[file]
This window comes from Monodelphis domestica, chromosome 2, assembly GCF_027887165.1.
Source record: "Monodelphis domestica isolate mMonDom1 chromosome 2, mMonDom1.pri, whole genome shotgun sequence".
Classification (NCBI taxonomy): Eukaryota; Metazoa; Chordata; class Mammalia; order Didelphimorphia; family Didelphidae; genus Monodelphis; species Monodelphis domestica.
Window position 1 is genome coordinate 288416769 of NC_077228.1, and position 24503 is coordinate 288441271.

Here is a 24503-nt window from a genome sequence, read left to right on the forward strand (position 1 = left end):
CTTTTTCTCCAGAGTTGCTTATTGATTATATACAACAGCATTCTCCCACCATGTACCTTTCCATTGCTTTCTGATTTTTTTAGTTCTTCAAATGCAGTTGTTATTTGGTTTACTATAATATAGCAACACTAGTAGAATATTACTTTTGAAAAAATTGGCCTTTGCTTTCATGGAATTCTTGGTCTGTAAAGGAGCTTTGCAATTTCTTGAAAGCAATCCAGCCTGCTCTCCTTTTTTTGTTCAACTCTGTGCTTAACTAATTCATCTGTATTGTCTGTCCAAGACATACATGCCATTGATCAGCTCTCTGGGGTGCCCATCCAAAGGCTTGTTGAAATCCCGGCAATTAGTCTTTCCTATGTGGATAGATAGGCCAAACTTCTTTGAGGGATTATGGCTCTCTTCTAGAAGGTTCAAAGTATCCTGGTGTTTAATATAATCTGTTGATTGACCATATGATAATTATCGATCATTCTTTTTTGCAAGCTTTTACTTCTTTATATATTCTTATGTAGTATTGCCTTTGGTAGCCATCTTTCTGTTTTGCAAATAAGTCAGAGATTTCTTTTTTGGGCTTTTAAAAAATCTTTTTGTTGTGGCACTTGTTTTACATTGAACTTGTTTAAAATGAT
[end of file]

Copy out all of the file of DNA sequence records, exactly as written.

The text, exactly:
This window comes from Monodelphis domestica, chromosome 2, assembly GCF_027887165.1.
Source record: "Monodelphis domestica isolate mMonDom1 chromosome 2, mMonDom1.pri, whole genome shotgun sequence".
Classification (NCBI taxonomy): Eukaryota; Metazoa; Chordata; class Mammalia; order Didelphimorphia; family Didelphidae; genus Monodelphis; species Monodelphis domestica.
Window position 1 is genome coordinate 288416769 of NC_077228.1, and position 24503 is coordinate 288441271.

Here is a 24503-nt window from a genome sequence, read left to right on the forward strand (position 1 = left end):
CTTTTTCTCCAGAGTTGCTTATTGATTATATACAACAGCATTCTCCCACCATGTACCTTTCCATTGCTTTCTGATTTTTTTAGTTCTTCAAATGCAGTTGTTATTTGGTTTACTATAATATAGCAACACTAGTAGAATATTACTTTTGAAAAAATTGGCCTTTGCTTTCATGGAATTCTTGGTCTGTAAAGGAGCTTTGCAATTTCTTGAAAGCAATCCAGCCTGCTCTCCTTTTTTTGTTCAACTCTGTGCTTAACTAATTCATCTGTATTGTCTGTCCAAGACATACATGCCATTGATCAGCTCTCTGGGGTGCCCATCCAAAGGCTTGTTGAAATCCCGGCAATTAGTCTTTCCTATGTGGATAGATAGGCCAAACTTCTTTGAGGGATTATGGCTCTCTTCTAGAAGGTTCAAAGTATCCTGGTGTTTAATATAATCTGTTGATTGACCATATGATAATTATCGATCATTCTTTTTTGCAAGCTTTTACTTCTTTATATATTCTTATGTAGTATTGCCTTTGGTAGCCATCTTTCTGTTTTGCAAATAAGTCAGAGATTTCTTTTTTGGGCTTTTAAAAAATCTTTTTGTTGTGGCACTTGTTTTACATTGAACTTGTTTAAAATGAT